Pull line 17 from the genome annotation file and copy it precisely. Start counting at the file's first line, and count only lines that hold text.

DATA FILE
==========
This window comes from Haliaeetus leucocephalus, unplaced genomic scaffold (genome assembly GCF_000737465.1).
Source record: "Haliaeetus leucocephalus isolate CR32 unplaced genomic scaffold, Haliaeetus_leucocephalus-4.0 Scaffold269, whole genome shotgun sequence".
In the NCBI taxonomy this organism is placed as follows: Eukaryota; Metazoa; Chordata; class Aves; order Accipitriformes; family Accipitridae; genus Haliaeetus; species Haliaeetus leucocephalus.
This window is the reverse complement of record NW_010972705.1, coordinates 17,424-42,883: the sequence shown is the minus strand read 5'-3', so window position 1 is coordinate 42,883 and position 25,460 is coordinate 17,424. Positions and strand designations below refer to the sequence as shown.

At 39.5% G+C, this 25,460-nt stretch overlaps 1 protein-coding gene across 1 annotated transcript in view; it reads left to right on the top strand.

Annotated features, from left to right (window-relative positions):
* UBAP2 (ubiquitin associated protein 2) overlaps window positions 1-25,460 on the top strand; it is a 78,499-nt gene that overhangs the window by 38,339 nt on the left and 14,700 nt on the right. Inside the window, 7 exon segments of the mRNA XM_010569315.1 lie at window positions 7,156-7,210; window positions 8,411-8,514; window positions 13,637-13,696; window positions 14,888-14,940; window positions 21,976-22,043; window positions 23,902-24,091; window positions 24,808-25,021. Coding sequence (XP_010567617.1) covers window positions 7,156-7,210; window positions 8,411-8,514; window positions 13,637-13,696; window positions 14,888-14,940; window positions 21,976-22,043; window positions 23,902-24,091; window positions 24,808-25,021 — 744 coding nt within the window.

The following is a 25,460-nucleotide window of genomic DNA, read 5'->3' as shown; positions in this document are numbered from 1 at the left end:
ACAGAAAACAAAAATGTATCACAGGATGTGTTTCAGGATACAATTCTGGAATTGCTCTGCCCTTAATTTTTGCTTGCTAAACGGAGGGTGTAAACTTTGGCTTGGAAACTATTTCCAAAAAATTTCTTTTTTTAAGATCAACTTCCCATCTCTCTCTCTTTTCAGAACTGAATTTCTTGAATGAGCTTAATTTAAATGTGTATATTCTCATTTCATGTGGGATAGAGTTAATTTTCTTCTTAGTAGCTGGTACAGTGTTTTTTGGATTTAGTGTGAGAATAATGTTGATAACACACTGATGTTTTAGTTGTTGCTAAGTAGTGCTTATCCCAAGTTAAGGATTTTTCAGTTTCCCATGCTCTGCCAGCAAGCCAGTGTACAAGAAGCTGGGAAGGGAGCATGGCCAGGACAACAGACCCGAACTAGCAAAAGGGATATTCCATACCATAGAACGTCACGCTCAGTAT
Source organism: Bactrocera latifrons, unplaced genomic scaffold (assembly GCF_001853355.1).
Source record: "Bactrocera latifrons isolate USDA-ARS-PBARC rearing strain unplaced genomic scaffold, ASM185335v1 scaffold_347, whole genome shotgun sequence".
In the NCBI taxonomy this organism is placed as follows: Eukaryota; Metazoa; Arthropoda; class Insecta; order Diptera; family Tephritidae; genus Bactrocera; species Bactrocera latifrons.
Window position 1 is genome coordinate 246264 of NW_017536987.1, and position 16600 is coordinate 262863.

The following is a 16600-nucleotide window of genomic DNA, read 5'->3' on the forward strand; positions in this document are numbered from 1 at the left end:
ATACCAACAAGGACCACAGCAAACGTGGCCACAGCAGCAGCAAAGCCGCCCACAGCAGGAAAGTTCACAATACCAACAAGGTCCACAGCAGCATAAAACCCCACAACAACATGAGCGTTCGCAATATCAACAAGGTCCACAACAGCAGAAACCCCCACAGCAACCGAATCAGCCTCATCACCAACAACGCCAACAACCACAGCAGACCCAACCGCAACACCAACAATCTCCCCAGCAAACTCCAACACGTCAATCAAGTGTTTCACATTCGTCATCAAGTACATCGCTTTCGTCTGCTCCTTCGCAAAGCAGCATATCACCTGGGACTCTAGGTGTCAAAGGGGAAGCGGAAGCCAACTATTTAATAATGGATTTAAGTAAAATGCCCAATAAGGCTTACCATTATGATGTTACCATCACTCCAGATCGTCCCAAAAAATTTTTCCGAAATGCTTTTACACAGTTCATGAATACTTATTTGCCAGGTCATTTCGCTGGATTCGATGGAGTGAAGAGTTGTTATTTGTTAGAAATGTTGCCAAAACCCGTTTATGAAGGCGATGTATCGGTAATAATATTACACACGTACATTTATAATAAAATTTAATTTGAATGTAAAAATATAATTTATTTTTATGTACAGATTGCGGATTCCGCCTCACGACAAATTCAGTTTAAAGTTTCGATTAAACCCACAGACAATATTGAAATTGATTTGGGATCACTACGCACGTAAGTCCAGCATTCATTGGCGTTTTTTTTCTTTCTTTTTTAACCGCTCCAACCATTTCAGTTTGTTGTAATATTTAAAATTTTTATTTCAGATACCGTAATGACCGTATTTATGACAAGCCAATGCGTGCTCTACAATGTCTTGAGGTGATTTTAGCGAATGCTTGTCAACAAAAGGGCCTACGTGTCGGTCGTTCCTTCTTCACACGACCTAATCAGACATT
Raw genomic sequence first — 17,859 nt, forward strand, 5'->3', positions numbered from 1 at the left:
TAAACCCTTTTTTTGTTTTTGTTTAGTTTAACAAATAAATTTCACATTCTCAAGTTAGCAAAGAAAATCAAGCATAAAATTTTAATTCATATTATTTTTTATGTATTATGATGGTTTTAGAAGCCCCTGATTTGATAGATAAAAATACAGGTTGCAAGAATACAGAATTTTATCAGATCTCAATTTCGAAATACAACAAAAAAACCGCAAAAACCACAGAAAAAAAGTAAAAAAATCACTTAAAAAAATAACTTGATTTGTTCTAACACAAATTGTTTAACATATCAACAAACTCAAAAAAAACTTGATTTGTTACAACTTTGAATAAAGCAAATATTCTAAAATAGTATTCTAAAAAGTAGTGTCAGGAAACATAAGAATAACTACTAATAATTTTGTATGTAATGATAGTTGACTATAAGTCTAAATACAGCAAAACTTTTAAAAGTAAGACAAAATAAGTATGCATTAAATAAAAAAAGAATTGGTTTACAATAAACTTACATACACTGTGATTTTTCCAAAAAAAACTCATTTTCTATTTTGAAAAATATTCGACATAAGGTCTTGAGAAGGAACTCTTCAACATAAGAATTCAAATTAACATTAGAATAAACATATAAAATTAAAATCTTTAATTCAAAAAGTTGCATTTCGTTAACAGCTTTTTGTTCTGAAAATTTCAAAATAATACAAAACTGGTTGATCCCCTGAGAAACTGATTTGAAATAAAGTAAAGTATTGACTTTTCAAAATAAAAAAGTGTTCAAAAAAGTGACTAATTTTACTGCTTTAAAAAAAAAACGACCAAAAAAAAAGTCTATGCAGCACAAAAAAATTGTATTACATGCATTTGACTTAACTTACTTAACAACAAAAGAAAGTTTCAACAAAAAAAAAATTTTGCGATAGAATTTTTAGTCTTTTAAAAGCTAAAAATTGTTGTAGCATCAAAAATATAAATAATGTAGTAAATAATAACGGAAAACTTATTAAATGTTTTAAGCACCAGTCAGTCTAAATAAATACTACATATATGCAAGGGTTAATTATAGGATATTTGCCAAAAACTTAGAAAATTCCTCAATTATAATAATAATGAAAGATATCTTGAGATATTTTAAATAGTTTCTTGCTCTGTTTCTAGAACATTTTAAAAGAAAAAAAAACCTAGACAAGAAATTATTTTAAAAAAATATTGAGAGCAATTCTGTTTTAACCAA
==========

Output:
TAAACCCTTTTTTTGTTTTTGTTTAGTTTAACAAATAAATTTCACATTCTCAAGTTAGCAAAGAAAATCAAGCATAAAATTTTAATTCATATTATTTTTTATGTATTATGATGGTTTTAGAAGCCCCTGATTTGATAGATAAAAATACAGGTTGCAAGAATACAGAATTTTATCAGATCTCAATTTCGAAATACAACAAAAAAACCGCAAAAACCACAGAAAAAAAGTAAAAAAATCACTTAAAAAAATAACTTGATTTGTTCTAACACAAATTGTTTAACATATCAACAAACTCAAAAAAAACTTGATTTGTTACAACTTTGAATAAAGCAAATATTCTAAAATAGTATTCTAAAAAGTAGTGTCAGGAAACATAAGAATAACTACTAATAATTTTGTATGTAATGATAGTTGACTATAAGTCTAAATACAGCAAAACTTTTAAAAGTAAGACAAAATAAGTATGCATTAAATAAAAAAAGAATTGGTTTACAATAAACTTACATACACTGTGATTTTTCCAAAAAAAACTCATTTTCTATTTTGAAAAATATTCGACATAAGGTCTTGAGAAGGAACTCTTCAACATAAGAATTCAAATTAACATTAGAATAAACATATAAAATTAAAATCTTTAATTCAAAAAGTTGCATTTCGTTAACAGCTTTTTGTTCTGAAAATTTCAAAATAATACAAAACTGGTTGATCCCCTGAGAAACTGATTTGAAATAAAGTAAAGTATTGACTTTTCAAAATAAAAAAGTGTTCAAAAAAGTGACTAATTTTACTGCTTTAAAAAAAAAACGACCAAAAAAAAAGTCTATGCAGCACAAAAAAATTGTATTACATGCATTTGACTTAACTTACTTAACAACAAAAGAAAGTTTCAACAAAAAAAAAATTTTGCGATAGAATTTTTAGTCTTTTAAAAGCTAAAAATTGTTGTAGCATCAAAAATATAAATAATGTAGTAAATAATAACGGAAAACTTATTAAATGTTTTAAGCACCAGTCAGTCTAAATAAATACTACATATATGCAAGGGTTAATTATAGGATATTTGCCAAAAACTTAGAAAATTCCTCAATTATAATAATAATGAAAGATATCTTGAGATATTTTAAATAGTTTCTTGCTCTGTTTCTAGAACATTTTAAAAGAAAAAAAAACCTAGACAAGAAATTATTTTAAAAAAATATTGAGAGCAATTCTGTTTTAACCAA